Yet it is the way of progressive evolution to work in virtuous circles. Enthusiasm for the good, the beautiful, and the true is sure to make for better health; and this better health will raise the pitch of the higher enthusiasms. Bad health and sub-health, on the other hand, must on the whole tend to shackle aspiration. But what practical proposals may be suggested towards more positive health? There is a true tale of a great statesman who summoned a distinguished man of science and suddenly confronted him with the rottenness of the state of Denmark. What would science suggest should be done to secure an Al society? The man of science had no counsel to offer and went away cursing himself as a fool.

What was really wrong was that he was too wise. But suppose one got such an opportunity, what would one answer to the question: What can be done to raise the health-rate of our nation?

In our recommendations we shall not say anything

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about sanitation or preventive medicine in its various forms, since these measures are in active operation and have in some cases reaped a deserved reward. Nor shall we say anything about the detailed ways of improving our personal health. Information on this subject is within the reach of all. What, then, is our counsel?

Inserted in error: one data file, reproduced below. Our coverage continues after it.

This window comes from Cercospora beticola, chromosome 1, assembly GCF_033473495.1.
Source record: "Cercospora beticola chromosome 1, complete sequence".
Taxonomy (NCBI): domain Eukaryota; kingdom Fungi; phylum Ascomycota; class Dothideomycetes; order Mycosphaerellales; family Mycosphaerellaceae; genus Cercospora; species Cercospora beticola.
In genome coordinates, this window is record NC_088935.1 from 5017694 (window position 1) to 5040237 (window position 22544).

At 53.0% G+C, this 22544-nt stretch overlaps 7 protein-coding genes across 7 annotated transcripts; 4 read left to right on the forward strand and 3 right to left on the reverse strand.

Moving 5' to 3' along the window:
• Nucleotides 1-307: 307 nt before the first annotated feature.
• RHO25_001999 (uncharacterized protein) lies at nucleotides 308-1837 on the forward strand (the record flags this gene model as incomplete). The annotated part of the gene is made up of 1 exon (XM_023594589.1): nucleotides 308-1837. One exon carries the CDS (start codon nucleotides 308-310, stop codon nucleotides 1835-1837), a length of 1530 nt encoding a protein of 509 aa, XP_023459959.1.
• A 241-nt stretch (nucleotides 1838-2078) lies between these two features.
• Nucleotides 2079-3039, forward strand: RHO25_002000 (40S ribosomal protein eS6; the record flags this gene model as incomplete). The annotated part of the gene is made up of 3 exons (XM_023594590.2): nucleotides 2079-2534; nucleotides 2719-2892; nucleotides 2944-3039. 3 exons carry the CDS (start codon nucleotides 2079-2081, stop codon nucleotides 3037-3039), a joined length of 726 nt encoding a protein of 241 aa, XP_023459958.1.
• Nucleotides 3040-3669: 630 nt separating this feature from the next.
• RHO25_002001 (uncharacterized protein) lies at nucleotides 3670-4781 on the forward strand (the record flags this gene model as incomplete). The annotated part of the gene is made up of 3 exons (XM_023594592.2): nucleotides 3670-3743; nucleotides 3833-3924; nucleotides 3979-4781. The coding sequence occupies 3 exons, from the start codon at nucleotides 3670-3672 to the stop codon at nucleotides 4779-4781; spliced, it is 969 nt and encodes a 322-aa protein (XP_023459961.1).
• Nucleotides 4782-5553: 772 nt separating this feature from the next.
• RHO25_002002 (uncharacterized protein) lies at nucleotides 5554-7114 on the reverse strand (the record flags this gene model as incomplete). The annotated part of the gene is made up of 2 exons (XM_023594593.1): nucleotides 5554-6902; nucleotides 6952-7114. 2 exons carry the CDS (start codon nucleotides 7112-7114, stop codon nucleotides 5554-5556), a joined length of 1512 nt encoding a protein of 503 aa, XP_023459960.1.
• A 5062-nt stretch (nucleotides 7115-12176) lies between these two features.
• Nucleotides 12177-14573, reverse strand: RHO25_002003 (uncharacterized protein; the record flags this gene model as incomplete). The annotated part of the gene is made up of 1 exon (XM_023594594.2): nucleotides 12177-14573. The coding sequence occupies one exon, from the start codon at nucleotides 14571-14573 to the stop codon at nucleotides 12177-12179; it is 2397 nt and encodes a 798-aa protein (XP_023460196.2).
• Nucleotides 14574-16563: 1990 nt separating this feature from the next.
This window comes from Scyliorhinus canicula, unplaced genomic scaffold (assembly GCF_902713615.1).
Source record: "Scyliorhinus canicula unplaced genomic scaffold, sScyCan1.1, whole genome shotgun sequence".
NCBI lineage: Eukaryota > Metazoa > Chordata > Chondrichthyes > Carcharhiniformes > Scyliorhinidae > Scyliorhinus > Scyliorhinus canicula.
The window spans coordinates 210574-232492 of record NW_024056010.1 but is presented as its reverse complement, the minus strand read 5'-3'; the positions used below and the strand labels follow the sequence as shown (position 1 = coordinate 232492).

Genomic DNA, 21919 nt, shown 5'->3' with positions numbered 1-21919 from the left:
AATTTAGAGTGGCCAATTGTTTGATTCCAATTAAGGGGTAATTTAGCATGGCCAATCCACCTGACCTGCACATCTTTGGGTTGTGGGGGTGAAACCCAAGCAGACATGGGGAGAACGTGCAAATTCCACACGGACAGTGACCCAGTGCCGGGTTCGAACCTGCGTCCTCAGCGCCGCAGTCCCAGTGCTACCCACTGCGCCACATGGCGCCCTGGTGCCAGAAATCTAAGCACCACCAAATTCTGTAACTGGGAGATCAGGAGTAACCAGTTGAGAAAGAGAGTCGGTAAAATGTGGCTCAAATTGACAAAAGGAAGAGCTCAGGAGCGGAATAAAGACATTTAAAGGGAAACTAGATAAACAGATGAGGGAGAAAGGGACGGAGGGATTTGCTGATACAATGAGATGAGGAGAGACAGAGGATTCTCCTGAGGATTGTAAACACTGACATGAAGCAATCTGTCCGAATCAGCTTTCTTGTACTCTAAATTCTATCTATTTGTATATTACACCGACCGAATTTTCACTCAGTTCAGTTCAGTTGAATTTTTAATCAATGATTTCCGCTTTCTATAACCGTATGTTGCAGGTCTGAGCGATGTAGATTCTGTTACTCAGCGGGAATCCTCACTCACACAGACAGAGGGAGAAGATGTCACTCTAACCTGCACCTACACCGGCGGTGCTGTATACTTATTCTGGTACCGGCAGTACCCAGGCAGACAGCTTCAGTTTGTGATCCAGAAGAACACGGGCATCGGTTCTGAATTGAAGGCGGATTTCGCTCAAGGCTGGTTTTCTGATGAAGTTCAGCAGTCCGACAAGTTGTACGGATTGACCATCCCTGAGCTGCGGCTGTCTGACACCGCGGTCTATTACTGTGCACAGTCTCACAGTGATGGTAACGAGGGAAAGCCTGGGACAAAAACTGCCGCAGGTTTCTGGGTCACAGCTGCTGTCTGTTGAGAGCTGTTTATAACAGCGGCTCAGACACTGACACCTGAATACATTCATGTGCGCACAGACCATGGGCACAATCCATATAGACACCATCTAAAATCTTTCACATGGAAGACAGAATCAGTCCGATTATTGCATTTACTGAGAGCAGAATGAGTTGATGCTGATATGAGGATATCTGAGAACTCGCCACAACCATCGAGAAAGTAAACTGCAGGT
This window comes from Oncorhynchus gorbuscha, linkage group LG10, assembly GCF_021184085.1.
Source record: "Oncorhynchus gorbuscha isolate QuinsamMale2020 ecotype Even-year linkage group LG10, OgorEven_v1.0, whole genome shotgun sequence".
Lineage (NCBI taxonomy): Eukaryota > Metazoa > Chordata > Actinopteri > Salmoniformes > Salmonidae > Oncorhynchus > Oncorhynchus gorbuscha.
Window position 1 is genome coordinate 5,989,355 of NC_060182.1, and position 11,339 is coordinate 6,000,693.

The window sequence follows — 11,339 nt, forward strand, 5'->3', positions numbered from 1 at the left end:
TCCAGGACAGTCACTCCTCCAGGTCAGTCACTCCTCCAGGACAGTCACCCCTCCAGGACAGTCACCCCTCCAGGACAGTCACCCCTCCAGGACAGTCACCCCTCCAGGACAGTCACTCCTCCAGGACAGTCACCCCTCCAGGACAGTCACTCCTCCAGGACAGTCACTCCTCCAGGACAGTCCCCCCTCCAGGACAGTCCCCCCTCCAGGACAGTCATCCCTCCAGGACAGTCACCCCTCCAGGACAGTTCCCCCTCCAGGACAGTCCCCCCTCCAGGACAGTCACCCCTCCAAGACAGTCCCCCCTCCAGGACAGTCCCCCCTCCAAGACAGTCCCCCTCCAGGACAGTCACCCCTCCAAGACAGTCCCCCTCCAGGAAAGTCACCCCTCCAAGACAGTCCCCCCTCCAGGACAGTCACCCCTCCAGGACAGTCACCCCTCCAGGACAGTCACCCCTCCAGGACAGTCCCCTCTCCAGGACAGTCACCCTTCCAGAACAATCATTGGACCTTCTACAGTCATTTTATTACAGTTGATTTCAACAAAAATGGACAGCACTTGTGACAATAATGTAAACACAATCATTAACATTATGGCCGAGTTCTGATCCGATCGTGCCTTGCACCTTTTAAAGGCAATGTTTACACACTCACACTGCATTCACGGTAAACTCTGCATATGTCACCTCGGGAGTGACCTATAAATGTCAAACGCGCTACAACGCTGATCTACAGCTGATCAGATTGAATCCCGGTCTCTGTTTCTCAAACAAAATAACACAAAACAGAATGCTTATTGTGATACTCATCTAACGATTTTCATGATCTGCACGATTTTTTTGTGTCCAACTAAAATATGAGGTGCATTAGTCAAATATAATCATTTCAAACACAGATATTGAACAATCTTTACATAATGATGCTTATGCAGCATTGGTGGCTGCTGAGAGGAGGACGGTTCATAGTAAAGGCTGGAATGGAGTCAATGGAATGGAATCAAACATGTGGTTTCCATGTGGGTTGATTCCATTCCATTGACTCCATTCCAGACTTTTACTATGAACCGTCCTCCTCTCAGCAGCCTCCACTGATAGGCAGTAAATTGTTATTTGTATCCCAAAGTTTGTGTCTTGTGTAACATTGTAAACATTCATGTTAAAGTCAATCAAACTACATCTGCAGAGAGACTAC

First, we recommend to the Ministry of Health the discovery and utilisation of itinerant apostles, men and women who are living health-advertisements, whose encouraging presence makes health appear eminently desirable. By their daily walk and conversation, as well as by their doctrine, these apostles would point the way to better health. Some biologists might accompany them as bad examples.

Second, we should start or revive in every town and village a Beautifying Society, with no destructive powers, but with every encouragement to make the bad better and the good best. Its constitution would be Emerson's poem on Art.